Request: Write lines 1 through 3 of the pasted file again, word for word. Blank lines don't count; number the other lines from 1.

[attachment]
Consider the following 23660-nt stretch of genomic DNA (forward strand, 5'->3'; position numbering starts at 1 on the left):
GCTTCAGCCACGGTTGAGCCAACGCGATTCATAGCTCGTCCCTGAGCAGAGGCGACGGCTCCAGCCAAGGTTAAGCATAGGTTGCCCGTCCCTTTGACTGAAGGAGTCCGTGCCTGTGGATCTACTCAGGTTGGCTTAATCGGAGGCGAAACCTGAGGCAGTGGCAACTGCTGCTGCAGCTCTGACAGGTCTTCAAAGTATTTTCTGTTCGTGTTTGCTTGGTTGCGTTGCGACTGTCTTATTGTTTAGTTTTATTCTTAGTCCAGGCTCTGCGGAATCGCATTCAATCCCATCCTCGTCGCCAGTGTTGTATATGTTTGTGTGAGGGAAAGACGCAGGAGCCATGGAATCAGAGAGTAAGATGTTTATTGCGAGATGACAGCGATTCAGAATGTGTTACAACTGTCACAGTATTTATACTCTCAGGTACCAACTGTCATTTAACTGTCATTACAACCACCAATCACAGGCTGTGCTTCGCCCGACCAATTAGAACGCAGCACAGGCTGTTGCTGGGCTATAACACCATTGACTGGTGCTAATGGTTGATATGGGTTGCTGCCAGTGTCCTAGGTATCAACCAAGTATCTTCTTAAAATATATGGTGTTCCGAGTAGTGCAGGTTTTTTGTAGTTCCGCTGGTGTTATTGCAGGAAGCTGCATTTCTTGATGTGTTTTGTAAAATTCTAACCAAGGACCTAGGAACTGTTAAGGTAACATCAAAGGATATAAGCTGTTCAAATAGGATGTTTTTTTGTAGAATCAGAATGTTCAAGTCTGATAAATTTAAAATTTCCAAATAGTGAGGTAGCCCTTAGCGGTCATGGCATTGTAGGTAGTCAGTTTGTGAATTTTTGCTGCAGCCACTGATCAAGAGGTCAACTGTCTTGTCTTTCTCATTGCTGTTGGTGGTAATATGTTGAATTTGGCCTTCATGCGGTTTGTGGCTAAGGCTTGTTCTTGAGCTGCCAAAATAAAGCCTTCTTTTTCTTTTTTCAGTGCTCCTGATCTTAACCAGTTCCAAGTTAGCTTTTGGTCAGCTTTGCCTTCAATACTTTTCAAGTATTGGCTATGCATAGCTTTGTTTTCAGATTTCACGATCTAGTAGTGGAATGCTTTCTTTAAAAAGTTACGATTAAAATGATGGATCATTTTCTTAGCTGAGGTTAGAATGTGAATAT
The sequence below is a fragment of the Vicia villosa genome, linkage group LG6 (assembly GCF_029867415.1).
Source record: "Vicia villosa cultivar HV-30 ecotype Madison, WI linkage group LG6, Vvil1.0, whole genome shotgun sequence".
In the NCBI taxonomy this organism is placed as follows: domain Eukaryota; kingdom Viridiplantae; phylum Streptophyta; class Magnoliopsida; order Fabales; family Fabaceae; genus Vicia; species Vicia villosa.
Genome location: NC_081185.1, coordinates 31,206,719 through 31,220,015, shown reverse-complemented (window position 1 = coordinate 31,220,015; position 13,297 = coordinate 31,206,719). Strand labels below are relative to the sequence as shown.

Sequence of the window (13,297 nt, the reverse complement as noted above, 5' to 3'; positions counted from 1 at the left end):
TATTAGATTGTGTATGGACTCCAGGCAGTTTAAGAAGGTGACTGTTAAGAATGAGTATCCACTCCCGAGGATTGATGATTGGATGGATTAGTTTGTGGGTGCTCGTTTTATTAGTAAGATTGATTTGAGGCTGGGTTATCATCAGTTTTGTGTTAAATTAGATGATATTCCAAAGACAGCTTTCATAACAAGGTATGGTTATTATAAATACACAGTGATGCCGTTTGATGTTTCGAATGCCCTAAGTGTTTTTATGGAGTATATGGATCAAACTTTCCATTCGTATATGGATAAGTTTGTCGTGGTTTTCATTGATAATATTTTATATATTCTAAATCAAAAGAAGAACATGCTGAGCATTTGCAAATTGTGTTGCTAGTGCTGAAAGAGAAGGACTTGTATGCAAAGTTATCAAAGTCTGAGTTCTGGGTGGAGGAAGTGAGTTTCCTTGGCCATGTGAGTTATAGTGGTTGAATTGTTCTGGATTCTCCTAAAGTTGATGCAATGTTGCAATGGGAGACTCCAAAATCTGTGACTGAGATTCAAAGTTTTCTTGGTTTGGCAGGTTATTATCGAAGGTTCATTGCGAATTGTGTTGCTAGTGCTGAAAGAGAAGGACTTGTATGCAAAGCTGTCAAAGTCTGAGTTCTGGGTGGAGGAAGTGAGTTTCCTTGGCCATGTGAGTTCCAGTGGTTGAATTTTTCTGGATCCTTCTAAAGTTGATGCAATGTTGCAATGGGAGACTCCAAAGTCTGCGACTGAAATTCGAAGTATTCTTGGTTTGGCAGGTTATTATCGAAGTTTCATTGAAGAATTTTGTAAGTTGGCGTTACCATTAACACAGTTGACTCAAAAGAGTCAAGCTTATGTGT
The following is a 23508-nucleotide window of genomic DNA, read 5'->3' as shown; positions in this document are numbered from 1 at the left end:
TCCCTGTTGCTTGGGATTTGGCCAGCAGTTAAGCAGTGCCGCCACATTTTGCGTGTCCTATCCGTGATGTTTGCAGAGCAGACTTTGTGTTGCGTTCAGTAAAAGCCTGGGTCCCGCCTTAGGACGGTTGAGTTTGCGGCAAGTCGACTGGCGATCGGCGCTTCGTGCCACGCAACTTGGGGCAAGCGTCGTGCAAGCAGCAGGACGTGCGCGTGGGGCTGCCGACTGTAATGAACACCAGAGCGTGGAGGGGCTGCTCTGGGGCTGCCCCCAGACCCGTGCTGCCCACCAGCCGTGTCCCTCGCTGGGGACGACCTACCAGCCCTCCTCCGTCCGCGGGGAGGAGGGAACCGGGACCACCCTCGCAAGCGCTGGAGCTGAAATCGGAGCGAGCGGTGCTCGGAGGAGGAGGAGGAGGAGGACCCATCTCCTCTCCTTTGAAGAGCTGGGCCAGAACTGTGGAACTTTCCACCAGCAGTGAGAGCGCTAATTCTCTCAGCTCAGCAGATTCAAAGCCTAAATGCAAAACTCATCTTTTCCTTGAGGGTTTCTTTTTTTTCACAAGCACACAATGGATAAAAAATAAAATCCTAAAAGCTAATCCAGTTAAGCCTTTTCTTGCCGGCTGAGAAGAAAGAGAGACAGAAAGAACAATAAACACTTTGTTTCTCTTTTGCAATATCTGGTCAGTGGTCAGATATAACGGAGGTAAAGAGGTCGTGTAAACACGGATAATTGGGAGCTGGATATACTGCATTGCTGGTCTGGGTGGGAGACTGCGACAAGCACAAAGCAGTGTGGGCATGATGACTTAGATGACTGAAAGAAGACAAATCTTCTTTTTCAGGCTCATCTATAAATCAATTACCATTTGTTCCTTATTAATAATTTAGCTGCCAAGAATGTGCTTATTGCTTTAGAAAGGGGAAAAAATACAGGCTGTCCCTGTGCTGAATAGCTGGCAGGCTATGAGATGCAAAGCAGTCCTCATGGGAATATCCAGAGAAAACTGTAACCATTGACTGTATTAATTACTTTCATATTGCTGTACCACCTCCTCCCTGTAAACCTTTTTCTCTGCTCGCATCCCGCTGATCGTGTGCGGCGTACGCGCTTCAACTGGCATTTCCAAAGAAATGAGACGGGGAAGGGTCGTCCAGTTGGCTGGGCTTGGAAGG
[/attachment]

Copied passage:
Consider the following 23660-nt stretch of genomic DNA (forward strand, 5'->3'; position numbering starts at 1 on the left):
GCTTCAGCCACGGTTGAGCCAACGCGATTCATAGCTCGTCCCTGAGCAGAGGCGACGGCTCCAGCCAAGGTTAAGCATAGGTTGCCCGTCCCTTTGACTGAAGGAGTCCGTGCCTGTGGATCTACTCAGGTTGGCTTAATCGGAGGCGAAACCTGAGGCAGTGGCAACTGCTGCTGCAGCTCTGACAGGTCTTCAAAGTATTTTCTGTTCGTGTTTGCTTGGTTGCGTTGCGACTGTCTTATTGTTTAGTTTTATTCTTAGTCCAGGCTCTGCGGAATCGCATTCAATCCCATCCTCGTCGCCAGTGTTGTATATGTTTGTGTGAGGGAAAGACGCAGGAGCCATGGAATCAGAGAGTAAGATGTTTATTGCGAGATGACAGCGATTCAGAATGTGTTACAACTGTCACAGTATTTATACTCTCAGGTACCAACTGTCATTTAACTGTCATTACAACCACCAATCACAGGCTGTGCTTCGCCCGACCAATTAGAACGCAGCACAGGCTGTTGCTGGGCTATAACACCATTGACTGGTGCTAATGGTTGATATGGGTTGCTGCCAGTGTCCTAGGTATCAACCAAGTATCTTCTTAAAATATATGGTGTTCCGAGTAGTGCAGGTTTTTTGTAGTTCCGCTGGTGTTATTGCAGGAAGCTGCATTTCTTGATGTGTTTTGTAAAATTCTAACCAAGGACCTAGGAACTGTTAAGGTAACATCAAAGGATATAAGCTGTTCAAATAGGATGTTTTTTTGTAGAATCAGAATGTTCAAGTCTGATAAATTTAAAATTTCCAAATAGTGAGGTAGCCCTTAGCGGTCATGGCATTGTAGGTAGTCAGTTTGTGAATTTTTGCTGCAGCCACTGATCAAGAGGTCAACTGTCTTGTCTTTCTCATTGCTGTTGGTGGTAATATGTTGAATTTGGCCTTCATGCGGTTTGTGGCTAAGGCTTGTTCTTGAGCTGCCAAAATAAAGCCTTCTTTTTCTTTTTTCAGTGCTCCTGATCTTAACCAGTTCCAAGTTAGCTTTTGGTCAGCTTTGCCTTCAATACTTTTCAAGTATTGGCTATGCATAGCTTTGTTTTCAGATTTCACGATCTAGTAGTGGAATGCTTTCTTTAAAAAGTTACGATTAAAATGATGGATCATTTTCTTAGCTGAGGTTAGAATGTGAATAT
The sequence below is a fragment of the Vicia villosa genome, linkage group LG6 (assembly GCF_029867415.1).